Joint Fundraising Committee Facts | CMDI.com

What is a joint fundraising committee?

Since JFCs gained popularity in 2008, CMDI has built a solid track record of working with party committees, PACs, and candidate committees to help coordinate the fundraising, distribution and reporting processes for this fundraising mechanism. 

Read below to learn more about this type of fundraising committee.

What is a JFC?

A Joint Fundraising Committee (JFC) is a type of political committee registered with the Federal Election Commission where two or more candidates, PACs, or party committees coordinate fundraising efforts to share costs and proceeds.

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Joint Fundraising Committee Fact Sheet

A JFC permits a donor to write one check that can be divided among the partnering committees while still soliciting the maximum contributions allowed for the election cycle.

JFCs also allow all the committees involved to share fundraising expenses and utilize the expertise that one of the partners might have. For example, a state political party can partner with the national party. This allows the state political party and national party to share the expenses related to fundraising as well as resources such as staff expertise or donor lists.

A donor writes one check to the JFC. The JFC deposits the funds, pays fundraising expenses, and then transfers funds to each participant based on the previously decided allocations. Donors can also designate how they want their donations are split up regardless of the allocation formula. For example, a donor could write a check to the Hillary Victory Fund but specify that 100% is given to the state party.

Joint Fundraising Committees have been around since the FEC approved them in 1977. However, the Federal Election Campaign Act, passed in 1971, placed aggregate limits on direct contributions that individuals could make to national political parties and federal candidates per calendar year. While parties and committees could fundraise together, which the Romney campaign did successfully in the 2012 cycle, they were capped at what individuals could donate in total each election cycle.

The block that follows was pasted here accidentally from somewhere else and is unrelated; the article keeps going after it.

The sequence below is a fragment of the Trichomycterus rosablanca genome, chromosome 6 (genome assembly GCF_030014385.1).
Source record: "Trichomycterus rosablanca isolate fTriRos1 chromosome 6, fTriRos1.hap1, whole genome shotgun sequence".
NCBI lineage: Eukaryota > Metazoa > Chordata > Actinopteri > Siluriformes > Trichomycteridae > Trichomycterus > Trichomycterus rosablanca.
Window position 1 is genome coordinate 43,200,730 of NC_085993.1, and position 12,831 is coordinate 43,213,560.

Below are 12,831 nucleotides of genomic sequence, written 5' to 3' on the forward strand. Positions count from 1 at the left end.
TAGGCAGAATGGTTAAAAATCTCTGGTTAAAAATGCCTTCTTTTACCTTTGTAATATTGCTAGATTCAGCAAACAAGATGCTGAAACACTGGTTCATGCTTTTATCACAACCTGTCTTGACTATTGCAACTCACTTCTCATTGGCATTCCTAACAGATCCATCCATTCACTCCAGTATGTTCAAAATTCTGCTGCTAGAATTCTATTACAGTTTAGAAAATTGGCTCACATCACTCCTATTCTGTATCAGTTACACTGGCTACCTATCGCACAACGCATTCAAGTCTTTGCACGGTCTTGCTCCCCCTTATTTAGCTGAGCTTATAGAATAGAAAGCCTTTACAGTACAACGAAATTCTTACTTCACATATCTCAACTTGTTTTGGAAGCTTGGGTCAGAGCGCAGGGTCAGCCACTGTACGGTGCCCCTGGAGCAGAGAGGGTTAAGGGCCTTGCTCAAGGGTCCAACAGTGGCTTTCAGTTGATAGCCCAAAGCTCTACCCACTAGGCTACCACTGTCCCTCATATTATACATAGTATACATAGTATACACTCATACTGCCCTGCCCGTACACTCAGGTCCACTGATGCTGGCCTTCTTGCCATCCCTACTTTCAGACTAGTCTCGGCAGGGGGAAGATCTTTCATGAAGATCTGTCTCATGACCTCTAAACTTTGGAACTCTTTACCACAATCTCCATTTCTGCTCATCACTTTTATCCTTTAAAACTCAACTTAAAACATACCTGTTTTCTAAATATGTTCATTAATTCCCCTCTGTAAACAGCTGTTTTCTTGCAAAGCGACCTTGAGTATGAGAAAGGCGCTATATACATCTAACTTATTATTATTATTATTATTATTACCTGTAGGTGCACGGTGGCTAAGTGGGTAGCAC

This changed in 2014 when the Supreme Court eliminated the aggregate limit in McCutcheon vs. FEC. While donors are still capped at what they can contribute to each party, PAC or candidate, the McCutcheon decision lifted the aggregate total for donors. Additionally in 2014, Congress increased the caps on how much individuals could contribute to national parties by creating funds for presidential conventions, building expenses, and election recounts.

No. Donations made to joint fundraising committees must still follow federal donation limits for candidate committees, PACs, and party committees. Because a donor is submitting one check that can be allocated to many campaigns and state parties, the totals from each donor can be very big.

The limit for each JFC differs and depends on the number of partners and the types of committees involved. For example, the Hillary Victory Fund had a total of 35 partners – the Hillary For America committee (her principal campaign committee), the Democratic National Committee, and 33 state parties.

For the 2021-2022 election cycle, JFCs follow the FEC limits for contributions:

  • Candidate Committees: $2,900 per individual
  • State party committees: $10,000 per individual
  • PACs: $5,000 per individual
  • National Party Committee: $365,100
    • Main Account: $36,600
    • Convention Fund: $109,500
    • Building Fund: $109,500